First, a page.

Unemployment down and part-time jobs at record high

The number of people in part-time jobs has risen to a record high of 8.07 million, according to figures released today by the Office for National Statistics for the period April to June 2012.

The figures show unemployment is down 0.2 per cent on the previous three months, but was up 51,000 on the same period last year. Women’s employment rose to 65.8 per cent, up 0.3 on the previous three months.

The number of long-term unemployed remained at around 882,000, little changed on the previous three-month period. Many of the new jobs were full-time ones – the number of full-time workers increased by 130,000. The number of self-employed people increased by 39,000 on the previous three months to reach 4.20 million. The number of unpaid family workers (people who work in a family business who do not receive a formal wage or salary but benefit from the profits of that business) increased by 12,000 to reach 109,000.

In July 2012 there were 1.59 million people claiming Jobseeker’s Allowance (JSA). This was down 5,900 compared with June. The number of men claiming JSA fell by 7,500 between June and July to reach 1.06 million and the number of women claiming JSA increased by 1,600 between June and July to reach 530,600, possibly linked to benefits changes for single parents.

Pay was up 1.6 per cent in the three months to June and the annual growth rate for pay was 1.8 per cent, little changed from the previous three months.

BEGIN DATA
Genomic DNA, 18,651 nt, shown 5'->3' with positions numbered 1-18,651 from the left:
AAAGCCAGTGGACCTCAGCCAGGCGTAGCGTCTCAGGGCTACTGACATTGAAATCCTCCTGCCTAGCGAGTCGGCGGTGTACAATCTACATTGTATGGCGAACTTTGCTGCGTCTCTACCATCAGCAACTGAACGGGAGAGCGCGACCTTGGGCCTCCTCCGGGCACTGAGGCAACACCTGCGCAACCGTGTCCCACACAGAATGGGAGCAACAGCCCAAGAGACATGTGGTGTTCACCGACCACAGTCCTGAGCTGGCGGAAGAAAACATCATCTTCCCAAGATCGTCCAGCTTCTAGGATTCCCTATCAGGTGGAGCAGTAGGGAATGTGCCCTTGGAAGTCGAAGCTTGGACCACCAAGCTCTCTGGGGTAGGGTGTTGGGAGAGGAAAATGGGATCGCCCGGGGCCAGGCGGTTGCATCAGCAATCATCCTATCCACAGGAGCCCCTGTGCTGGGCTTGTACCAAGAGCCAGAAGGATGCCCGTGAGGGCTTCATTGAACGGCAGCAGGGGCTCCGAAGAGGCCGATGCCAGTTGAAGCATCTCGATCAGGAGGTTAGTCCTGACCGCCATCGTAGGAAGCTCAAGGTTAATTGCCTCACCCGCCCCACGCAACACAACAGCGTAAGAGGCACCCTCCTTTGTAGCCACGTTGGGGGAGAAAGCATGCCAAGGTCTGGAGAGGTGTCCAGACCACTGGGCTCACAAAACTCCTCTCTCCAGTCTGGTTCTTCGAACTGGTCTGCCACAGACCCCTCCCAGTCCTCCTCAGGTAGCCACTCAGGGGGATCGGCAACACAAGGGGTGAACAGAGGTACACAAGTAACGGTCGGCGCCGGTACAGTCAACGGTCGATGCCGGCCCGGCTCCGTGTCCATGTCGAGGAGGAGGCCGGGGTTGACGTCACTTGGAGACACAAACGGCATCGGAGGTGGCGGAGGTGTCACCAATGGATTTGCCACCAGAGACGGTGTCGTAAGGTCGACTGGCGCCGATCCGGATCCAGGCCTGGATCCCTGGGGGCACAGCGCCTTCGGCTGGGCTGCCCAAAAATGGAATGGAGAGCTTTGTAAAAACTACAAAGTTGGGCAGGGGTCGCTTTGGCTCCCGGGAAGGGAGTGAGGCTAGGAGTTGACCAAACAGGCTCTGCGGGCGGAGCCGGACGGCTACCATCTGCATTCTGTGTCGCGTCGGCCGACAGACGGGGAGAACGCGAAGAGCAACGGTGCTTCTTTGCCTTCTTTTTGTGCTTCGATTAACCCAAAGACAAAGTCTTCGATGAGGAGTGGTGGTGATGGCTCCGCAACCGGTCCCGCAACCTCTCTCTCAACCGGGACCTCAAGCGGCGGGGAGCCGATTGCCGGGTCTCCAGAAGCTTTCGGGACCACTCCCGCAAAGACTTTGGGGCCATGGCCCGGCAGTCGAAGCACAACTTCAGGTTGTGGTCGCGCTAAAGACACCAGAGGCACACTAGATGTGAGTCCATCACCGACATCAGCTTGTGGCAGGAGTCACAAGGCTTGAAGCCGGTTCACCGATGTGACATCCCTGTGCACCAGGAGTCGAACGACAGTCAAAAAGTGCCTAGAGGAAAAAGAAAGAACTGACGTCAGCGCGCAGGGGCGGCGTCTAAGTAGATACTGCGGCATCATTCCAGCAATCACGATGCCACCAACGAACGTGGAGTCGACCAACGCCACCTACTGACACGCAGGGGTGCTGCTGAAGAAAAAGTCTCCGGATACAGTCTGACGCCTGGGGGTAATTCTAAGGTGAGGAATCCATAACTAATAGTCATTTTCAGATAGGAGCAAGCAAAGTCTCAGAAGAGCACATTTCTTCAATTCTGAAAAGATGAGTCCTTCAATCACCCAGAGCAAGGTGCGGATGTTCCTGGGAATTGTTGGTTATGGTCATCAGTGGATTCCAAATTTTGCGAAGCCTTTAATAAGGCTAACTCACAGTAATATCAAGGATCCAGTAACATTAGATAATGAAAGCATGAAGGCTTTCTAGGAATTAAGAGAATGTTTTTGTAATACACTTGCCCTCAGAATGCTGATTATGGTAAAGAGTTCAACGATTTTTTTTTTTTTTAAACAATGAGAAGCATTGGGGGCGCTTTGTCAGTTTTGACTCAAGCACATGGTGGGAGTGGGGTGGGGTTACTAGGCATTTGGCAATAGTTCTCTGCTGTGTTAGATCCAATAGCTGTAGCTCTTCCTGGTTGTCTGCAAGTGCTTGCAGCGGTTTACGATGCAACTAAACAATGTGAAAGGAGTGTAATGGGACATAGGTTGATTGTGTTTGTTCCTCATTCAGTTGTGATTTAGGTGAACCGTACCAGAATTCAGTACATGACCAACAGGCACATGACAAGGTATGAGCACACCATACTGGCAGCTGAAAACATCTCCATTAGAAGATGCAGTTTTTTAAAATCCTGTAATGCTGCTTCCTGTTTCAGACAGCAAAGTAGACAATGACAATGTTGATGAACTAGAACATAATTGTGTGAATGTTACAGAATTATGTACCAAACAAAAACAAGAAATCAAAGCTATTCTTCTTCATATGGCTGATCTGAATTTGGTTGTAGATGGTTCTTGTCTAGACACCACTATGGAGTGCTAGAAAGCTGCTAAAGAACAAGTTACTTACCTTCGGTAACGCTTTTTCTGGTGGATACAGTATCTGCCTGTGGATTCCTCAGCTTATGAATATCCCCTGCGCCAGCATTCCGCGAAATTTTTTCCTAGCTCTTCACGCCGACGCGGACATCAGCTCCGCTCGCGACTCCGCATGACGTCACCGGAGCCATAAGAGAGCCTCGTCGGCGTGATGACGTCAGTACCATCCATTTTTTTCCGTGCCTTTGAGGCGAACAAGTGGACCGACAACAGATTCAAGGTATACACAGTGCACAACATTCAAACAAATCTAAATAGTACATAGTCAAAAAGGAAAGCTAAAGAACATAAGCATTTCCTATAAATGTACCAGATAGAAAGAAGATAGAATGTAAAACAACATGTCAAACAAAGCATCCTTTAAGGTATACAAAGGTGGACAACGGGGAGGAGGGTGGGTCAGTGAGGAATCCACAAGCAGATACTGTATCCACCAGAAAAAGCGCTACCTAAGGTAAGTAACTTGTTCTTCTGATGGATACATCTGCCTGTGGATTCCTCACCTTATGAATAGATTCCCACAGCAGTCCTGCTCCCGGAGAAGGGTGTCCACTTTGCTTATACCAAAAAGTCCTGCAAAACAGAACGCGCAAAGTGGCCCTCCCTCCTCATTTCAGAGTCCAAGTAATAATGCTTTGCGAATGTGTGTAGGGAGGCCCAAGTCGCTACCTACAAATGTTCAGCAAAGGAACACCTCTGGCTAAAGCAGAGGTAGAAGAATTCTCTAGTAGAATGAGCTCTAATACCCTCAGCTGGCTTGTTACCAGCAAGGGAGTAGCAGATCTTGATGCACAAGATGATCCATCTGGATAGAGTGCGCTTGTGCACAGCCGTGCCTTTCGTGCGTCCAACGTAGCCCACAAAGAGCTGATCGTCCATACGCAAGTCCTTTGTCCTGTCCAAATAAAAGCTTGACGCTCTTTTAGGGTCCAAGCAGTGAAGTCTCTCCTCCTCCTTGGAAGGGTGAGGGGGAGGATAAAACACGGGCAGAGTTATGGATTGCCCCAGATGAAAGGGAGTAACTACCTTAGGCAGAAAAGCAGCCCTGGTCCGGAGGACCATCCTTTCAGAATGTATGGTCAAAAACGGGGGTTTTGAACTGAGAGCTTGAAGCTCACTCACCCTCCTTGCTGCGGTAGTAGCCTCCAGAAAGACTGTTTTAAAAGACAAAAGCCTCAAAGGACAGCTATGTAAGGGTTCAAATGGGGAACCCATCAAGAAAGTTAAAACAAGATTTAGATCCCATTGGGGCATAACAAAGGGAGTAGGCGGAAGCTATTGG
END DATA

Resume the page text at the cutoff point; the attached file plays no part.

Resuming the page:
Jim Hillage, Director of Research at the Institute for Employment Studies, said: “The Olympics appear to have cast a golden glow on the labour market, but it is not clear whether this will flow through the economy as a whole.

“With 200,000 more people in work than a year ago, UK employment levels are returning to pre-recession levels and the labour market continues to outshine the rest of the economy. We have now had a steady few months of positive news on the jobs front, which runs counter to the negative stories on the economy as a whole.

“The impact of the Olympic halo can be seen by the fact that nearly half of the increase in employment has been in London and in the retail, transport and hospitality sectors. London accounts for nearly all the fall in unemployment.

“While this is undoubtedly good news, the latest labour markets statistics do raise questions about why they seem so out of kilter with other recent economic data. Some indications as to why can be seen in the latest statistics:

– Wages are still rising well below prices, so real incomes are falling
– Productivity is also falling, particularly in the service sector.
– So while more people are employed they are producing less per head and for less money.

“It is therefore not clear whether these data herald better economic news to come and whether the Olympics can offer a lasting economic legacy.”





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